In the beginning, when plans were first drawn to conduct the country’s first general elections in 2008, the postal ballot, or voting through post, was only meant for those on election duty. That was for around 5000 voters, mostly teachers, helping to man the 900 polling booths spread out across the country, and for the security personnel.
Then others started asking for it, people posted in embassies abroad, media personnel, tour operators, trainees and students of eligible age in schools and institutions.
All in all, more than 50,000 civil servants, armed force personnel and students were eligible, not including employees of some corporate entities and private organisations.
But, as we know, a substantial number of postal ballot applications were rejected, because they did not figure on postal voter’s list, had provided wrong information, or were without current mailing addresses. From the postal ballot votes, several thousands were not counted, again because of errors in the way the ballot was filled.
Yet the 2008 experience made it clear that postal ballots made winners out of losers, and vice versa, in some constituencies.
As the clock ticks to the next council and assembly elections in 2013, the postal ballot is once more a subject of discussions.
In the past 2 years, those eligible for postal ballots did get some practice, filling it up during the local government elections to elect a gup, mangmi and tshogpa.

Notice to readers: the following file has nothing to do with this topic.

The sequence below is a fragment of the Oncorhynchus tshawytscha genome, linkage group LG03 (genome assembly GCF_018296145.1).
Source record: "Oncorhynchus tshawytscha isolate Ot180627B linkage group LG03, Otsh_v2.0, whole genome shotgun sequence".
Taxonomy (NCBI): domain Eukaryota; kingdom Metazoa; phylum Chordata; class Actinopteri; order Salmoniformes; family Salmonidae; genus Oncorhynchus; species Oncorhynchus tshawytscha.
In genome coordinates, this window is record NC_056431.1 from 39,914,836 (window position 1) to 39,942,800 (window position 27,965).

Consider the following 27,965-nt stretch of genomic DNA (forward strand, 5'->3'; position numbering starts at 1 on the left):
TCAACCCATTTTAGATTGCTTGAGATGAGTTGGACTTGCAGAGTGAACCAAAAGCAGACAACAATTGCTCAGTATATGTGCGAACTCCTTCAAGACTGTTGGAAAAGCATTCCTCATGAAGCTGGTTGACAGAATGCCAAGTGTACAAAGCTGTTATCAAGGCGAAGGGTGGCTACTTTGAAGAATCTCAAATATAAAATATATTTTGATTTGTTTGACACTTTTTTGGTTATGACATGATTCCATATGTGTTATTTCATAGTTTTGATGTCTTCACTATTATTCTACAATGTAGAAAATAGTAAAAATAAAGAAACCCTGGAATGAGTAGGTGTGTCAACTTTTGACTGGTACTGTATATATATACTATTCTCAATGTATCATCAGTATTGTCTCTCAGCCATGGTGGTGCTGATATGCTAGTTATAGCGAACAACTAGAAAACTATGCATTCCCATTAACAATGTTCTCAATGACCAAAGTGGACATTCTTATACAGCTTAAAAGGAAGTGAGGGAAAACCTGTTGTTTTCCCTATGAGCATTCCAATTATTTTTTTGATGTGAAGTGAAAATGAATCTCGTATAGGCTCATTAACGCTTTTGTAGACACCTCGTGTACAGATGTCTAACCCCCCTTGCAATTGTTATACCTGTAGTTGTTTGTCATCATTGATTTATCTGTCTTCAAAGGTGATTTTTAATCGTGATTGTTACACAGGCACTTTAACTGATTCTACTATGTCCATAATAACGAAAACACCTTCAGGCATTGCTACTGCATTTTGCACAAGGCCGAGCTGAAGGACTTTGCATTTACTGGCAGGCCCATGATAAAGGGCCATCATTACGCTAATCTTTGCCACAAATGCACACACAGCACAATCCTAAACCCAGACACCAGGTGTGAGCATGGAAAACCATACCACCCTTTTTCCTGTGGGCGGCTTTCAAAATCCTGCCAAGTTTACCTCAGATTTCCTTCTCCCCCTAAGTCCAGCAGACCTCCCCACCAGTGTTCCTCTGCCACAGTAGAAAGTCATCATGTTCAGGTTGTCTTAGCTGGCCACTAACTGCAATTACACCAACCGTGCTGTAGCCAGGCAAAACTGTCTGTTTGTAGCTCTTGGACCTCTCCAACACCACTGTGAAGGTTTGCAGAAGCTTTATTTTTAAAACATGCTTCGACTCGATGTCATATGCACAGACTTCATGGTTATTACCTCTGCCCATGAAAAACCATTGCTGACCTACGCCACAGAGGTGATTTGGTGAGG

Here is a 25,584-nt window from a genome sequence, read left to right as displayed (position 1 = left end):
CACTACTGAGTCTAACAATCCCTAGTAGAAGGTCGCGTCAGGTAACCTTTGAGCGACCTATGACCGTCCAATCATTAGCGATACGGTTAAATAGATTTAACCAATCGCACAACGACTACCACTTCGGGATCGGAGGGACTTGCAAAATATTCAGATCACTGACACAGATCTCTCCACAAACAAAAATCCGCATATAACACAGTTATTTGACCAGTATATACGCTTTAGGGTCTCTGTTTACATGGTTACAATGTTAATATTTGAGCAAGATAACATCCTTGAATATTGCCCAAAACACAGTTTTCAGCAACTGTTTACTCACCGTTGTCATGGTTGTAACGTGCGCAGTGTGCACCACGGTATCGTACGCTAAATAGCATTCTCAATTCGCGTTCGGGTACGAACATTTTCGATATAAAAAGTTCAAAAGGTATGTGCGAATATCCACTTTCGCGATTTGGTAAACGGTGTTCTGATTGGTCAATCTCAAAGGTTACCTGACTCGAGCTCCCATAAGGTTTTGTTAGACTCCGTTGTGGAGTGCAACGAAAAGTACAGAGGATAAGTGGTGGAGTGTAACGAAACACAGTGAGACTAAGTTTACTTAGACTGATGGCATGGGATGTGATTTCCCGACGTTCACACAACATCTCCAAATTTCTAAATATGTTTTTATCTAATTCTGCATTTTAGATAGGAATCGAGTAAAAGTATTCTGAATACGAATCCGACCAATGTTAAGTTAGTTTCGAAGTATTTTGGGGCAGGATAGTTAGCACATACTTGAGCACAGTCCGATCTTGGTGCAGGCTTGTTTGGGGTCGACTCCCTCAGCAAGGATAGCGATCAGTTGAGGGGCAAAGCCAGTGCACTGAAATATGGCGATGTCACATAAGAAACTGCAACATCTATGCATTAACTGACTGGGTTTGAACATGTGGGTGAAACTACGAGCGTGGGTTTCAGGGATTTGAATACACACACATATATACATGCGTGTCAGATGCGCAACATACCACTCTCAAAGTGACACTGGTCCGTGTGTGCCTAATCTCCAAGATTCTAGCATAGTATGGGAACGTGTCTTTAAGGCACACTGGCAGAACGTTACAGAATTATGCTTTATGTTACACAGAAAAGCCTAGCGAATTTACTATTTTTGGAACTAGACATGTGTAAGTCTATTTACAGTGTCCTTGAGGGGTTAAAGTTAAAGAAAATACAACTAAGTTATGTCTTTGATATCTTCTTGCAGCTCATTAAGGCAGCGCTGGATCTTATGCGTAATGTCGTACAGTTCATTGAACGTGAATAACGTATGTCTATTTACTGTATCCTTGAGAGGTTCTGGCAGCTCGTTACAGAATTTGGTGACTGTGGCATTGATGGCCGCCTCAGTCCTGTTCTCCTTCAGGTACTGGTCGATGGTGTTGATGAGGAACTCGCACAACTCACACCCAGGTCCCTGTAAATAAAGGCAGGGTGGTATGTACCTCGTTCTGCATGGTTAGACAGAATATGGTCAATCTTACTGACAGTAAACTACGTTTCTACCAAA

The commission has announced that it will extend the postal ballot to interested Bhutanese living and working in the United States, as well as to direct dependents of civil servants.
While these measures have been welcome, others are asking whether it will also be extended to eligible Bhutanese in India,Australia and Europe. This time around, the postal ballot may also play a role for the primaries, where voters choose two from among the political parties to contest the 2013 general elections.
There are also going to be thousands of students, who will still be in school and eligible to vote. Some funds have been set aside to carry out trainings on using the postal ballot.
If given the chance, most urban residents would choose the postal ballot, than go in person to their constituency to vote. But as the election commission has pointed out, extending the postal ballot to all and sundry only increases the chances of errors in the final count, which nobody would want.
It is also expensive and time consuming.
Perhaps some brainstorming could help in finding ways to make more of the postal ballot count, and in ensuring that more people participate in choosing their leaders.
Kuensel Editorial on the 28th August, 2012.